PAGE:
Some HTML, CSS Little Secrets In One Articleby@wownetort
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Some HTML, CSS Little Secrets In One Article

by Nikita StarichenkoApril 24th, 2021
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Use HTTPS for embedded resources where possible. Use HTML5 (HTML syntax) for all HTML documents: <!DOCTYPE html>. Use HTTPS (https:) for images and other media files, style sheets, and scripts, unless the respective files are not available over HTTPS. The contents of a page title is very important for search engine optimization (SEO) Use the lang attribute inside the <html> tag, to declare the language of the Web page. This is meant to assist search engines and browsers.

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Writing beautiful, understandable code is just as important as writing a production code. There are many different guides and guidelines on the Internet.

I tried to go through all of them and put together a little cheat sheet. I have included only those rules that affect the style of the code and cover most of the key points.

Hope you find this useful!


  1. Use HTTPS for embedded resources where possible. Always use HTTPS (https:) for images and other media files, style sheets, and scripts, unless the respective files are not available over HTTPS.
  2. Use UTF-8 (no BOM). Specify the encoding in HTML templates and documents via <meta charset="utf-8">. Do not specify the encoding of style sheets as these assume UTF-8.

HTML Style Rules

  1. Use HTML5. HTML5 (HTML syntax) is preferred for all HTML documents: <!DOCTYPE html>.
  2. Never Skip the <title> Element. The contents of a page title is very important for search engine optimization (SEO)! The page title is used by search engine algorithms to decide the order when listing pages in search results.
  3. Add the lang Attribute. You should always include the lang attribute inside the <html> tag, to declare the language of the Web page. This is meant to assist search engines and browsers.
  4. Provide alternative content for multimedia. For multimedia, such as images, videos, animated objects via canvas, make sure to offer alternative access. For images, that means the use of meaningful alternative text (alt) and for video and audio transcripts and captions, if available.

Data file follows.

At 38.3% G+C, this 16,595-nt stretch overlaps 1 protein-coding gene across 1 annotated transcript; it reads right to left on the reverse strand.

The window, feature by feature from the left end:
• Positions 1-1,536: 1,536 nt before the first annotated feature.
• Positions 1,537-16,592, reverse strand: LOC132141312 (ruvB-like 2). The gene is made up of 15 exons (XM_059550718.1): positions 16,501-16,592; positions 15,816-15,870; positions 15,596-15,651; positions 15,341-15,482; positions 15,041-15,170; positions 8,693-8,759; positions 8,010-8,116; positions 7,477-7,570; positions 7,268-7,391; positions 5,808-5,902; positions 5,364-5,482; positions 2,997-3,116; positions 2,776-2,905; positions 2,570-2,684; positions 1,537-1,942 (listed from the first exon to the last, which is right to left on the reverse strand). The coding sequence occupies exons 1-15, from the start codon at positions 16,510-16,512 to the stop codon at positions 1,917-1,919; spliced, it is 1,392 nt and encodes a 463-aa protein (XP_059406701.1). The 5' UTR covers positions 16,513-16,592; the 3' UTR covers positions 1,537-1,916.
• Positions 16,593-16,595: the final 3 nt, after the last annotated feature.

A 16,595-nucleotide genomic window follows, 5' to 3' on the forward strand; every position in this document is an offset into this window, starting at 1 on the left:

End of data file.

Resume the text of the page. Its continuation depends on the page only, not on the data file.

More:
5. Always define the width and height of images. This reduces flickering because the browser can reserve space for the image before loading.
  6. Omit type attributes for style sheets and scripts. Specifying type attributes in these contexts is not necessary as HTML5 implies text/CSS and text/javascript as defaults. This can be safely done even for older browsers.
  7. Close All HTML Elements

Bad example:

<script src=""></script>
<article>This is only a test.
<img src="html5.gif">
<link rel="stylesheet" href="" type="text/css">
<p>This is a paragraph.
<p>This is a paragraph.

Good example:

<!DOCTYPE html>
<html lang="en-us">
    <meta charset="utf-8">
    <script src=""></script>
    <link rel="stylesheet" href="">
    <article>This is only a test.</article>
    <img src="html5.gif" alt="HTML5" style="width:128px;height:128px">
      <p>This is a paragraph.</p>
      <p>This is a paragraph.</p>

HTML Formatting Rules

  1. Indent by 2 spaces at a time. Don’t use tabs or mix tabs and spaces for indentation.
  2. Nested elements should be indented once (two spaces).
  3. Use only lowercase. All code has to be lowercase: This applies to HTML element names, attributes, attribute values (unless text/CDATA), CSS selectors, properties, and property values (with the exception of strings).
  4. Remove trailing white spaces. Trailing white spaces are unnecessary and can complicate diffs.
  5. Use a new line for every block, list, or table element, and indent every such child element. Independent of the styling of an element (as CSS allows elements to assume a different role per display property), put every block, list, or table element on a new line.